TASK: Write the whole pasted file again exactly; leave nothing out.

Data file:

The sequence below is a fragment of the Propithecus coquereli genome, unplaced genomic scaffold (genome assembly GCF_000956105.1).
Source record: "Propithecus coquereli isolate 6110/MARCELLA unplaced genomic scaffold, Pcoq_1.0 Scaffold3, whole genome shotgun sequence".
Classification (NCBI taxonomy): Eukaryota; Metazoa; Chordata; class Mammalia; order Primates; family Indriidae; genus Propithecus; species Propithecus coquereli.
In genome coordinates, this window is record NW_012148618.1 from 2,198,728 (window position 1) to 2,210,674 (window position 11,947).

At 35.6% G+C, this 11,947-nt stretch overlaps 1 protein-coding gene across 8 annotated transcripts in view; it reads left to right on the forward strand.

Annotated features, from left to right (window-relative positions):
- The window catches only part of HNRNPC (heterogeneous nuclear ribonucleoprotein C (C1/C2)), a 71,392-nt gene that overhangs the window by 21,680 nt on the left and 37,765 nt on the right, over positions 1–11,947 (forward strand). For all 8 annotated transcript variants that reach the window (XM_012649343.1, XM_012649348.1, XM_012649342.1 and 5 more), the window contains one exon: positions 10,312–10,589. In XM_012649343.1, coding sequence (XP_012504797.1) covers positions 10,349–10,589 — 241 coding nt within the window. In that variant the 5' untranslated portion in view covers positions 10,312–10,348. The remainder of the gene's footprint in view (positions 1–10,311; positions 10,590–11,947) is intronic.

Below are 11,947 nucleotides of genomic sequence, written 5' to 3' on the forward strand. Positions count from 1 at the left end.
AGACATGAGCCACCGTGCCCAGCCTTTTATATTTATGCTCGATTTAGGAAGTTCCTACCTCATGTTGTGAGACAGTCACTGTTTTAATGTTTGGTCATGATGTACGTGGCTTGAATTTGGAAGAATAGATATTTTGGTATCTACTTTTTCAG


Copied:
The sequence below is a fragment of the Propithecus coquereli genome, unplaced genomic scaffold (genome assembly GCF_000956105.1).
Source record: "Propithecus coquereli isolate 6110/MARCELLA unplaced genomic scaffold, Pcoq_1.0 Scaffold3, whole genome shotgun sequence".
Classification (NCBI taxonomy): Eukaryota; Metazoa; Chordata; class Mammalia; order Primates; family Indriidae; genus Propithecus; species Propithecus coquereli.
In genome coordinates, this window is record NW_012148618.1 from 2,198,728 (window position 1) to 2,210,674 (window position 11,947).

At 35.6% G+C, this 11,947-nt stretch overlaps 1 protein-coding gene across 8 annotated transcripts in view; it reads left to right on the forward strand.

Annotated features, from left to right (window-relative positions):
- The window catches only part of HNRNPC (heterogeneous nuclear ribonucleoprotein C (C1/C2)), a 71,392-nt gene that overhangs the window by 21,680 nt on the left and 37,765 nt on the right, over positions 1–11,947 (forward strand). For all 8 annotated transcript variants that reach the window (XM_012649343.1, XM_012649348.1, XM_012649342.1 and 5 more), the window contains one exon: positions 10,312–10,589. In XM_012649343.1, coding sequence (XP_012504797.1) covers positions 10,349–10,589 — 241 coding nt within the window. In that variant the 5' untranslated portion in view covers positions 10,312–10,348. The remainder of the gene's footprint in view (positions 1–10,311; positions 10,590–11,947) is intronic.

Below are 11,947 nucleotides of genomic sequence, written 5' to 3' on the forward strand. Positions count from 1 at the left end.
AGACATGAGCCACCGTGCCCAGCCTTTTATATTTATGCTCGATTTAGGAAGTTCCTACCTCATGTTGTGAGACAGTCACTGTTTTAATGTTTGGTCATGATGTACGTGGCTTGAATTTGGAAGAATAGATATTTTGGTATCTACTTTTTCAG